After setting up his readers' expectations, there doesn't seem to be anything Willingham enjoys more than taking a character in whole new direction. The selfish Prince Charming turns out to be an able leader. The musical youth, Little Boy Blue, transforms into a powerful warrior. Now its time for Flycatcher, the Frog Prince of nursery tale fame.
Until recently we knew very little about the man. He was in perpetual trouble for a never ending series of misdemeanors, which kept him in an orange jumpsuit and doing minor janitorial tasks around city hall. He was a likable character who ran errands for more important characters. Then Little Red Riding Hood came to town. The real one (a long story). And, as they developed feelings for each other, he became nervous and did what he always did when he is nervous. He turned back into a frog. This was the first time since leaving his Homelands and no one was sure how to change him back. No one except Santa.
Santa brought his long dead wife back to kiss her Frog Prince one more time, turning him back into Ambrose (his actual name). But Ambrose was horrified. Along with his transformation, his long suppressed memories came back: when the Adversary had invaded his kingdom and the trolls stormed his house, true to his curse, he first became nervous and then became a frog. And as a frog he was helpless and could do nothing to save his family from a brutal death. He stole a kiss from his dead wife and left a broken man. He refused to believe what he saw and went off in search of his family. It got to the point that, as long as he stayed sober, he could convince himself that his wife and children were still out there, somewhere, and that he hadn't lost his nerve and watched their deaths as he sat under the bed. But now he can't pretend. Santa told him, 'A great war is coming, and when it does many full worlds will die, perhaps including this one. Unless you alone have the strength and will to do the hard and terrible things that need to be done. Can can save them all. Or most. Or some. Maybe.'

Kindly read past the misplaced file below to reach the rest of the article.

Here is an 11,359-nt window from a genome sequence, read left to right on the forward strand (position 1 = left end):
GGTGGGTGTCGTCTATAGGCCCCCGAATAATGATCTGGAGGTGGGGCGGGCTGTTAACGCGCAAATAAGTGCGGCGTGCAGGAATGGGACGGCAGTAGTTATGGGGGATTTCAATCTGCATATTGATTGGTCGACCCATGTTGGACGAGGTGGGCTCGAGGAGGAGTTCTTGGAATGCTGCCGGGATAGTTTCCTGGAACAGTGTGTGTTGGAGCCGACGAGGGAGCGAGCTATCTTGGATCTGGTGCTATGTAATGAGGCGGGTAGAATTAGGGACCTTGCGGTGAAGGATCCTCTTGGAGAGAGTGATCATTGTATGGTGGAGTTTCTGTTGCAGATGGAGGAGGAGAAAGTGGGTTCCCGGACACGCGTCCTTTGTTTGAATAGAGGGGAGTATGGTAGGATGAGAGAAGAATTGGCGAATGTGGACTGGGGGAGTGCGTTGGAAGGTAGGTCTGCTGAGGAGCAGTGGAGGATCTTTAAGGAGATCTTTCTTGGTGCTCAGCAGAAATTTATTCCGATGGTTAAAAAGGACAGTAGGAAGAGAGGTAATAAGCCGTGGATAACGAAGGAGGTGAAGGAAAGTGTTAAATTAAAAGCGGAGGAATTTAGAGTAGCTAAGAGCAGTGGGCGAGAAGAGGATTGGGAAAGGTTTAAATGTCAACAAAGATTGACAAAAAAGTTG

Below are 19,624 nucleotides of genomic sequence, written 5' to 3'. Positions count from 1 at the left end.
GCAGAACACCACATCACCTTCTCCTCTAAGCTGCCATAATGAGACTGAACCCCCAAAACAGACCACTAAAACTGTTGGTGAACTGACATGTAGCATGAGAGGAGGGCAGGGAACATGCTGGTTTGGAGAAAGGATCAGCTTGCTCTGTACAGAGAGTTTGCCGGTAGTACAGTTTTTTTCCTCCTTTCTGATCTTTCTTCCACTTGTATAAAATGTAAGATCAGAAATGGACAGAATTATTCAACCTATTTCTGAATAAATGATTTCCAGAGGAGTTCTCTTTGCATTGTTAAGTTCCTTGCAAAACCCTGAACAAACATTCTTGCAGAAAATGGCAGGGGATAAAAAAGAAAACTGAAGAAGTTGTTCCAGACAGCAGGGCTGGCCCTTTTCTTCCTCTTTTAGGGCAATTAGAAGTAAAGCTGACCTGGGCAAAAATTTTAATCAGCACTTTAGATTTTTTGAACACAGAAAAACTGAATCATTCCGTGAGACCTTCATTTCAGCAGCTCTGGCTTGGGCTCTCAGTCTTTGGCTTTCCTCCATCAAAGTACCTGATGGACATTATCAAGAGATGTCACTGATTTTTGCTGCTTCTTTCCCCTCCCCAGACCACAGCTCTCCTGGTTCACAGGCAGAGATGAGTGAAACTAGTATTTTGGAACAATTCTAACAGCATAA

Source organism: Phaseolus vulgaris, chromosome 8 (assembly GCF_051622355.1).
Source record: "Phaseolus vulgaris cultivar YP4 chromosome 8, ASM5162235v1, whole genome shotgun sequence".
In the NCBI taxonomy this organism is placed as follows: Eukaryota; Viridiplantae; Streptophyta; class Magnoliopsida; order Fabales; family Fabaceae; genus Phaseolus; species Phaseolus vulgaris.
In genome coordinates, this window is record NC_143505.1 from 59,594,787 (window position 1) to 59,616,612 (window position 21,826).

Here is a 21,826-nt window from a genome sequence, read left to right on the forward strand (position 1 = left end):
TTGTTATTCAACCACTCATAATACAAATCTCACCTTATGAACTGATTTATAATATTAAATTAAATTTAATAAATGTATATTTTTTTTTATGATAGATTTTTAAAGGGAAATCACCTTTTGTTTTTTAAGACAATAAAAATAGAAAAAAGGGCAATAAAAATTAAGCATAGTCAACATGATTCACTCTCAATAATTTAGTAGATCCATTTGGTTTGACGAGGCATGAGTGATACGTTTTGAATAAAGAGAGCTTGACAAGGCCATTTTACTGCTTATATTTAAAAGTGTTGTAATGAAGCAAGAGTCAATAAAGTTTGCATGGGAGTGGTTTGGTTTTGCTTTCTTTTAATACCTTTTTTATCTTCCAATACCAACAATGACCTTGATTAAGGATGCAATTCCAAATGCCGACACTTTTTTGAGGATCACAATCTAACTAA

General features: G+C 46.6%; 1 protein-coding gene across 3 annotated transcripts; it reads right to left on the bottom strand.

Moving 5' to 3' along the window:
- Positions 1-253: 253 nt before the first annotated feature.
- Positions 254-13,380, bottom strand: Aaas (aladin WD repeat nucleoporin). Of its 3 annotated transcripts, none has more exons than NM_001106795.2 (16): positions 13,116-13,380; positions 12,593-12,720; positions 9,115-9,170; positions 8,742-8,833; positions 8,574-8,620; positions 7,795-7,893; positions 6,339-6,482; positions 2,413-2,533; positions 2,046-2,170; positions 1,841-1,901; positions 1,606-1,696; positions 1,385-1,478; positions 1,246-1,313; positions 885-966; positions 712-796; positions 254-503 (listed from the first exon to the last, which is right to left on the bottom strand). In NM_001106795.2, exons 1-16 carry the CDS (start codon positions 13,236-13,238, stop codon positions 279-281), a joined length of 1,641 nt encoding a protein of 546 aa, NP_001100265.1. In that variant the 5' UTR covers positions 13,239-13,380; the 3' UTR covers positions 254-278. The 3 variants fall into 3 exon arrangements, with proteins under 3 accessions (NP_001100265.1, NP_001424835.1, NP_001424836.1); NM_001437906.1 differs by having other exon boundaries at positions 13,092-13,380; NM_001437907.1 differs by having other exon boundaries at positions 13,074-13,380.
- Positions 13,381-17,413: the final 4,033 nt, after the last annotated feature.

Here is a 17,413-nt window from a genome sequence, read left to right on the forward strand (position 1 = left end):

And that's where this volume takes up. A heartbroken man has to raise himself up, march an army through Hades and back to the Homelands, destroy legion after legion of the Adversary's best, and provide the oppressed with a beacon of hope and liberty. You'd think it a bit much for a fly eating janitor, but Willingham works his magic again and Ambrose doesn't seem changed so much as finally fleshed out. And, in spite of the violence and battles, the story maintains a feeling of easygoing sweetness you'd expect from our hero. No small feat. There is an incredible amount of first rate storytelling here, with everyone working at their peak. Fables is a series that goes from strength to strength.
Fables Vol. 10: The Good Prince: Words by Bill Willingham, Pictures by Mark Buckingham, Steve Leialoha, Aaron Alexovich and Andrew Pepoy, Colour by Lee Loughridge, Letters by Todd Klein, and Cover by James Jean.